In our struggle with ourselves, we have to learn from our ancestor Jacob. First and foremost, we should understand that as hard as we fight we stand a very strong chance of losing. That is not pessimistic, it is the reality we learn from our previous struggles. If we invest all our emotional strength and mind space for the subject in which we struggle, we risk complete decimation might we be defeated. Jacob teaches us to approach the battlefield i.e. smoking, alcohol, anger etc. by investing our energy in areas where we feel secure, where our positioned is not in jeopardy. For instance, if you are struggling with addiction engage in kindness; if you struggle with anger, be very truthful and wake up on time. This will make you feel good about yourself and ensure that even if you didn’t win over your enemy, you are not completely devastated, you still have something to yourself. You might be wounded and bruised, but you’re still standing on two feet.


The undertone of Jacob’s prayer is utter hopelessness. He tells God, “I’m not worthy… I fear he may come and strike me down…” Jacob stared at his shortcomings and saw no path to victory. Esau was a hunter from young age, he was a man of the field; he was familiar with weaponry and physically built for strife. Jacob spent his time studying and shepherding, he didn’t know which way to hold a sword or a bow-and-arrow. Esau was a general of 400 men, Jacob was an exhausted father of twelve and husband of four wives. It would be foolish and suicidal for Jacob to think he is a match for Esau. So he surrendered and turned to God.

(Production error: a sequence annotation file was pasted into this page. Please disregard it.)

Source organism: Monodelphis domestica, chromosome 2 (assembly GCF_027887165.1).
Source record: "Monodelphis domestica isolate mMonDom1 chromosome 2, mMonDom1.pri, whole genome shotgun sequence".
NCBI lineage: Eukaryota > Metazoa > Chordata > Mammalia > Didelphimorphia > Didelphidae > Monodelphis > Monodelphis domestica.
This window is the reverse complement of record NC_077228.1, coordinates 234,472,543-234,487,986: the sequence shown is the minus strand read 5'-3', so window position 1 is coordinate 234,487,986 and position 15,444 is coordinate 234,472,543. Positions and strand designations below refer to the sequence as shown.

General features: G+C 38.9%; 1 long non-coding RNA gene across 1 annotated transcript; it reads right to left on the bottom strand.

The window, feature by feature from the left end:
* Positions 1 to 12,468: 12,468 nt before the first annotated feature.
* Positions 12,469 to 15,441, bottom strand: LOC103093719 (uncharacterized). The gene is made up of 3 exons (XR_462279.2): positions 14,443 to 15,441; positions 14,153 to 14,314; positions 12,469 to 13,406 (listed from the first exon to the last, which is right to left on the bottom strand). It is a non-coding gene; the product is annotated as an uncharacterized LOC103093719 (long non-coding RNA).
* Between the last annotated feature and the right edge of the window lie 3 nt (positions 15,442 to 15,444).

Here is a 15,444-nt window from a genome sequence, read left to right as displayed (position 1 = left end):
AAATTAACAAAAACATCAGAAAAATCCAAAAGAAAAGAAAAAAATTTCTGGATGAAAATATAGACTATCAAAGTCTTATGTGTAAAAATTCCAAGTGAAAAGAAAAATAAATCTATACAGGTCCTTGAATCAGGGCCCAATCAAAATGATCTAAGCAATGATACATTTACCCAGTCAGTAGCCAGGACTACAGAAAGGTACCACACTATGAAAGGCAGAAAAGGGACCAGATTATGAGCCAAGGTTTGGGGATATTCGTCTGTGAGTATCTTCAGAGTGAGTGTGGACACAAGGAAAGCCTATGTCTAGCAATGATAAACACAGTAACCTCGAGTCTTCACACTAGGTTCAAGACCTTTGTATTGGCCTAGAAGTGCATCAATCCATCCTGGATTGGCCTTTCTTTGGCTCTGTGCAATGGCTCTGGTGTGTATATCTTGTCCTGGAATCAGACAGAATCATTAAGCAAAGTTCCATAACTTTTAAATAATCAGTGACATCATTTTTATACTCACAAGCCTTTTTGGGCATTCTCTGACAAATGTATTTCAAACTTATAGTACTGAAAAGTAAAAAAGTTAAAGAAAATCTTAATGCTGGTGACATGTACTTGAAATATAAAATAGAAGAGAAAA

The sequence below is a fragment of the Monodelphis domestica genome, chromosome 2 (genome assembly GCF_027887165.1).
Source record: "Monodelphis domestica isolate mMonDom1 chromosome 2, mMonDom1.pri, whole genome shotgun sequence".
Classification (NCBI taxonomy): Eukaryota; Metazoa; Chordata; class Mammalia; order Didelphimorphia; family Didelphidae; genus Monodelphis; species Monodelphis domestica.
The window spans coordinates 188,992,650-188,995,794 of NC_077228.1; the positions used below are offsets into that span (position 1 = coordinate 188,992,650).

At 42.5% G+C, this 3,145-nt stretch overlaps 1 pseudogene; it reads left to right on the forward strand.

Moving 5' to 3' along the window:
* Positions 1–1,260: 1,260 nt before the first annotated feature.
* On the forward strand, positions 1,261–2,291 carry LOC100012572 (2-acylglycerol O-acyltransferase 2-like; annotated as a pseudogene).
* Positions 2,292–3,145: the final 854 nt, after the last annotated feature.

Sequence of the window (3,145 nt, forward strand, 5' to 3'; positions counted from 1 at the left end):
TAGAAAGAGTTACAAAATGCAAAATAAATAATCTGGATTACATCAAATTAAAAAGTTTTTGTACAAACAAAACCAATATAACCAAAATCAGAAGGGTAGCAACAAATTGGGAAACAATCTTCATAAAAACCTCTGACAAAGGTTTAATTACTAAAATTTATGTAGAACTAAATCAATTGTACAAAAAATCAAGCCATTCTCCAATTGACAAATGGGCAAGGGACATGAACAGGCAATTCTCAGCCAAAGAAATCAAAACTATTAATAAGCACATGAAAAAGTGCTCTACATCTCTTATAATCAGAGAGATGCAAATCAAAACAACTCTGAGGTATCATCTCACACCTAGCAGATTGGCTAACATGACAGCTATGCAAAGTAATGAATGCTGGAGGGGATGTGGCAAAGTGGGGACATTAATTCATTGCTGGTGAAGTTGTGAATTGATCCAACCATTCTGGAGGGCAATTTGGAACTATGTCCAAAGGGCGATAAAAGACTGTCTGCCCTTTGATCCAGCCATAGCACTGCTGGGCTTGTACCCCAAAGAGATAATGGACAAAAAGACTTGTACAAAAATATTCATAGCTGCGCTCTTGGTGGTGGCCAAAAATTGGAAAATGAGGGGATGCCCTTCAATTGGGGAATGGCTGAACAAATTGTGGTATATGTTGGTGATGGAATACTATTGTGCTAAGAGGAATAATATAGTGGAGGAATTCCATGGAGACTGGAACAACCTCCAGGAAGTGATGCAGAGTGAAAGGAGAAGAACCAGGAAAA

Let’s face it, we are weak. We need to make a living, raise children, build and sustain relationships, watch our health and balance responsibilities. We are tired and maxed out even before we appear on the battlefield. Our inclinations, on the other hand, have none of that. No job or family, no emotions or feeling, they only crave and lust. Their only job is to make us crazy by craving and lusting. For that they have an army of immorality and billion dollar industries targeting our intrigue and interest. The only match for our restless and relentless enemy is God. Surrendering to God in our area of test and outside of it, makes us stronger and safer. For God is Almighty and nothing can win over Him. By turning to Him and handing Him your weak sword, you chose the strongest General and undefeated Warrior.


Jacob knew his brother well. He understood that an angry bloodthirsty man can be satisfied by a small gift and thereby avoiding or significantly minimizing the chance of face-to-face battle. In the same fashion, we should offer our craving beast what it appreciates before it challenges our morality or spirit. Good food with measure, safe sports that you enjoy, traveling to interesting place, balanced and steady sexual relationships, are all satisfying and will calm our lusting, or at least make them controllable.

My brothers and sisters, we live for this struggle. It was why we were born. “Man is born to trouble” (Job 5:7) Follow the lead of Jacob and you will survive. Maybe bruised and bleeding, but standing tall and proud!